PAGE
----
Lars Jørgen Østergaard

High level of HIV-1 drug resistance among patients with HIV-1 and HIV-1/2 dual infections in Guinea-Bissau

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BACKGROUND: With the widespread use of antiretroviral treatment (ART) in Africa, the risk of drug resistance has increased. The aim of this study was to evaluate levels of HIV-1 resistance among patients with HIV-1 and HIV-1/2 dual infections, treated with ART, at a large HIV clinic in Guinea-Bissau.

FINDINGS: Patients were selected from the Bissau HIV cohort. All patients had HIV-1 or HIV-1/2 dual infection, a CD4 cell count performed before and 3-12 months after starting ART, and a corresponding available plasma sample. We measured viral load in patients with HIV-1 (n = 63) and HIV-1/2 dual (n = 16) infections a median of 184 days after starting ART (IQR: 126-235 days). In patients with virological failure (defined as viral load >1000 copies/ml) and with sufficient plasma available, we performed an HIV-1 genotypic resistance test. Thirty-six patients (46%) had virological failure. The CD4 cell count did not predict treatment failure. Of the 36 patients with virological failure, we performed a resistance test in 15 patients (42%), and nine patients (9/15; 60%) had resistance mutations. The most common mutation was K103N, which confers high-level resistance to non-nucleoside reverse transcriptase inhibitors (NNRTI). No major mutations against protease inhibitors (PI) were found.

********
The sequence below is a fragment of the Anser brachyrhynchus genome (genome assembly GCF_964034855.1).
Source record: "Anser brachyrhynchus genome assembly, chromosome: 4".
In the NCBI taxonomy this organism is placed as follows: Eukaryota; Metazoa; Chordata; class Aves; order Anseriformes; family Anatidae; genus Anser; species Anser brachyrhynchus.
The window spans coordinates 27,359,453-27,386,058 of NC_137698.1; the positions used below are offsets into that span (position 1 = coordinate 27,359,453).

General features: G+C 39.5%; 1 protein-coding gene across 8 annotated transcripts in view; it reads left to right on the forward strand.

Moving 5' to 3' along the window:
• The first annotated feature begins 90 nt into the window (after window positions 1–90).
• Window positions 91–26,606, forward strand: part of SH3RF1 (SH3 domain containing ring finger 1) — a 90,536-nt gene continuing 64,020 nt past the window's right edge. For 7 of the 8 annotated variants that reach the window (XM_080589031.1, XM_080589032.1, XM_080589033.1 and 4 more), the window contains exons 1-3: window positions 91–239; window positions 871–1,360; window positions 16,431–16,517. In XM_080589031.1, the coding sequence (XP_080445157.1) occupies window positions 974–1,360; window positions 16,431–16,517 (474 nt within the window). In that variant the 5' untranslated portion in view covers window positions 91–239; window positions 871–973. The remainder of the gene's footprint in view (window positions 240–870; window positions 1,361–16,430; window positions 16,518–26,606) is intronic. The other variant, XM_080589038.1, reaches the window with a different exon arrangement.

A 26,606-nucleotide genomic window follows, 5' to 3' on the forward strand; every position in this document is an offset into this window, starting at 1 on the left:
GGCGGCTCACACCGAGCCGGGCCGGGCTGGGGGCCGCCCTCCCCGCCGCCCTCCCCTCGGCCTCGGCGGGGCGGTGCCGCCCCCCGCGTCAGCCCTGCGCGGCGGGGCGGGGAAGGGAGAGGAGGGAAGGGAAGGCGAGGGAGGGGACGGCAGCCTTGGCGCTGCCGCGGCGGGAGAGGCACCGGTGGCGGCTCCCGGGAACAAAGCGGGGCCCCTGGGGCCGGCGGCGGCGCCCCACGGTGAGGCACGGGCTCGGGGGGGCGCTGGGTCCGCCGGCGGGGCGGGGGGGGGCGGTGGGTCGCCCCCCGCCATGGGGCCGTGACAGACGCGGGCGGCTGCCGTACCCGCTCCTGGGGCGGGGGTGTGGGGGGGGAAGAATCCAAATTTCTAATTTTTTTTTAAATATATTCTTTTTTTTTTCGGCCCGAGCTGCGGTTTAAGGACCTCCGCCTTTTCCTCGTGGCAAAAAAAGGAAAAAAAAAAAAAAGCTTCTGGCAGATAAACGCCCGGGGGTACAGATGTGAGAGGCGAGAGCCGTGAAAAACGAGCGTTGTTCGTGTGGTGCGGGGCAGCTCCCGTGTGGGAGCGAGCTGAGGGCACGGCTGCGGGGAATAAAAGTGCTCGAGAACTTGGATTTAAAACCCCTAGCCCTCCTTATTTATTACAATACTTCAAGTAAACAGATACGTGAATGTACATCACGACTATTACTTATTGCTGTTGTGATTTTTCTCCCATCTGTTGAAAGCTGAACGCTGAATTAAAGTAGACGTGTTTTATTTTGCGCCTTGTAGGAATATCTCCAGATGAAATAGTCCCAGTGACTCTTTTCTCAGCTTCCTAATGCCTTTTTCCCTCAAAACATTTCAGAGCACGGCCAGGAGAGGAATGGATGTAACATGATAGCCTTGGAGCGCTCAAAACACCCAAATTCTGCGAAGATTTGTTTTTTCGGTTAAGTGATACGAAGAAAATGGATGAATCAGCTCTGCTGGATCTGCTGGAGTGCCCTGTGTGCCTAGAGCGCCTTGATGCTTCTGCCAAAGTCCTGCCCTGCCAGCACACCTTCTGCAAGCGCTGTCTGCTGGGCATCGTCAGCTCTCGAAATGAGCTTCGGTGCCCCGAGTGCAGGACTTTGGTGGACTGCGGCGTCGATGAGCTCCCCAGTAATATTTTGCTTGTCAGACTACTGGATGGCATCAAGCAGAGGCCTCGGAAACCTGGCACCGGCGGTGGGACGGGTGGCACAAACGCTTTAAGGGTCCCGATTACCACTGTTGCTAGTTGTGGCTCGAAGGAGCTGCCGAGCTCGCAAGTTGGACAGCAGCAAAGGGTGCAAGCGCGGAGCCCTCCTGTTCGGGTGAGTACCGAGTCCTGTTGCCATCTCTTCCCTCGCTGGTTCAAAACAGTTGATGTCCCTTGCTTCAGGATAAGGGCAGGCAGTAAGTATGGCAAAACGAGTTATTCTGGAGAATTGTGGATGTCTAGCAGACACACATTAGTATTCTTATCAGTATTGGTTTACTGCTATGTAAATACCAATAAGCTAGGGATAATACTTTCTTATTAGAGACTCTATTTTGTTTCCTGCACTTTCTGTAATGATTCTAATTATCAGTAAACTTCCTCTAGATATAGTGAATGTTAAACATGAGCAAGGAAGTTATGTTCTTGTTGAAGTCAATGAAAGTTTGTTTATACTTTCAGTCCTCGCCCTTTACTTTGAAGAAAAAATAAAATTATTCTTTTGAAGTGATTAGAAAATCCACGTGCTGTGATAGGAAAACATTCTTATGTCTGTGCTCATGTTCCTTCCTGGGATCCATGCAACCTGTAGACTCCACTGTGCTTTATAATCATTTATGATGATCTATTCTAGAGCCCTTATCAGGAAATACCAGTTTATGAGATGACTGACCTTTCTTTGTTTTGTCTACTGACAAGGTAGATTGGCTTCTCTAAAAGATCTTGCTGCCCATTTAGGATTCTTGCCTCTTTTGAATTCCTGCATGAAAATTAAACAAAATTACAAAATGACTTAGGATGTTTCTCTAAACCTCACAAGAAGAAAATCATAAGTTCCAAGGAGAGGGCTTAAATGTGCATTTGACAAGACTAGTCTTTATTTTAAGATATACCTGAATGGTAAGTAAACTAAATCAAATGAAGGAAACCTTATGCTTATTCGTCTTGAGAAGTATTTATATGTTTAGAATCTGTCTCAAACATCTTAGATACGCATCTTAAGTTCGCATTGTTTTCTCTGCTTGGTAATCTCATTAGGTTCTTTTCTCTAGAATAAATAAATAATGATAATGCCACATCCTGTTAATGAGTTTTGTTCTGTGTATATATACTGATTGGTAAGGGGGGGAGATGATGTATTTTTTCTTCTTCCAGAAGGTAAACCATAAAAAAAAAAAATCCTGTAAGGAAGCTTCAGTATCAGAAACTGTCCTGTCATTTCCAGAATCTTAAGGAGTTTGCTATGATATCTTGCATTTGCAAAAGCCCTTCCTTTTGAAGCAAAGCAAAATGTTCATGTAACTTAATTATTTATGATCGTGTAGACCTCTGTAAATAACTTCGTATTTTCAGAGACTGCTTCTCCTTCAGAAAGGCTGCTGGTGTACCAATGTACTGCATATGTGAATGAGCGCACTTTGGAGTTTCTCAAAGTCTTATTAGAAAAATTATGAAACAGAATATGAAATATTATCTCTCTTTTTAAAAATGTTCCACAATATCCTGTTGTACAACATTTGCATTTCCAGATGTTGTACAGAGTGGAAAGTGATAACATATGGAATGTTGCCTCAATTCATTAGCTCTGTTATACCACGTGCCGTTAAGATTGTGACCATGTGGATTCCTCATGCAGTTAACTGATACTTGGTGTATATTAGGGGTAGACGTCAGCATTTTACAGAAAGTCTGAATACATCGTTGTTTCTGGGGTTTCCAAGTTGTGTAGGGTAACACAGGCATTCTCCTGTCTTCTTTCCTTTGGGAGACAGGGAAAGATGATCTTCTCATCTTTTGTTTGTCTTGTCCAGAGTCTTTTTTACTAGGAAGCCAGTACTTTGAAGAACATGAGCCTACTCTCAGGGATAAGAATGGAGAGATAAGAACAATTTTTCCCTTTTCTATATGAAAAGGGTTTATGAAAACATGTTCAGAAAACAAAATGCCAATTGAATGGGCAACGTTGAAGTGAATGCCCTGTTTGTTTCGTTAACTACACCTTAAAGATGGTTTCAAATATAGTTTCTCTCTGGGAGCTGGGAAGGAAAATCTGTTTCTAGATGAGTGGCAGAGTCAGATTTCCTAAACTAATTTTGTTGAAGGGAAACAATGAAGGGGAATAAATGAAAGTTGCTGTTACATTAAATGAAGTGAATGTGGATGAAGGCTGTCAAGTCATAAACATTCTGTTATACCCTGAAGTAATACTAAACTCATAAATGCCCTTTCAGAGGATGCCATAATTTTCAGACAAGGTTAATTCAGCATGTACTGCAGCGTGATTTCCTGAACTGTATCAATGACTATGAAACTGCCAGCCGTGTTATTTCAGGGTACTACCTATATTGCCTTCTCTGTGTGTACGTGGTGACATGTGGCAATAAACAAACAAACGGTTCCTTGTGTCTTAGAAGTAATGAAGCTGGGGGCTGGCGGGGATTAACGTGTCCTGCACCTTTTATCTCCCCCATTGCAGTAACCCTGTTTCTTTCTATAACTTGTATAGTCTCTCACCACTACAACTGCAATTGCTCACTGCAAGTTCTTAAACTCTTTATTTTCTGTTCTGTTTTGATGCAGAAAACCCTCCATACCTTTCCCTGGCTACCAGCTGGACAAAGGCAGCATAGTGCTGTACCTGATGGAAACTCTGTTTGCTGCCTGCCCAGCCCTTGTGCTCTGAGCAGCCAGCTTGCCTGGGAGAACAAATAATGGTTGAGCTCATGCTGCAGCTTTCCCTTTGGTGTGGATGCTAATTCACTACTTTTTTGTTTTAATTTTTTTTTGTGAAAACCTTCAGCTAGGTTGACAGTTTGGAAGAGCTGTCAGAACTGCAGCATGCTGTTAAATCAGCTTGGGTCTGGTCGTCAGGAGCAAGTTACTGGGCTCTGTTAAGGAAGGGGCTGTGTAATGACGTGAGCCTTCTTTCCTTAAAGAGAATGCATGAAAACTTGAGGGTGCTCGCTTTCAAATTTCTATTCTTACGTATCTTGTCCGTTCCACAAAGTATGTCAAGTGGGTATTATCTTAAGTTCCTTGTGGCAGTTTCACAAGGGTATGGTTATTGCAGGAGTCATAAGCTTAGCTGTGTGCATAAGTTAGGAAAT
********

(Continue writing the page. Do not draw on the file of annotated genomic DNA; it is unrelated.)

CONCLUSIONS: Our results showed that patients with HIV-1 and HIV-1/2 dual infections in Guinea-Bissau had a high rate of virological failure and rapid development of NNRTI resistance. It remains to be determined whether a more robust, PI-based treatment regimen might benefit this population more than NNRTIs.

Original languageEnglish
JournalVirology Journal
Pages (from-to)41
Publication statusPublished - 2015

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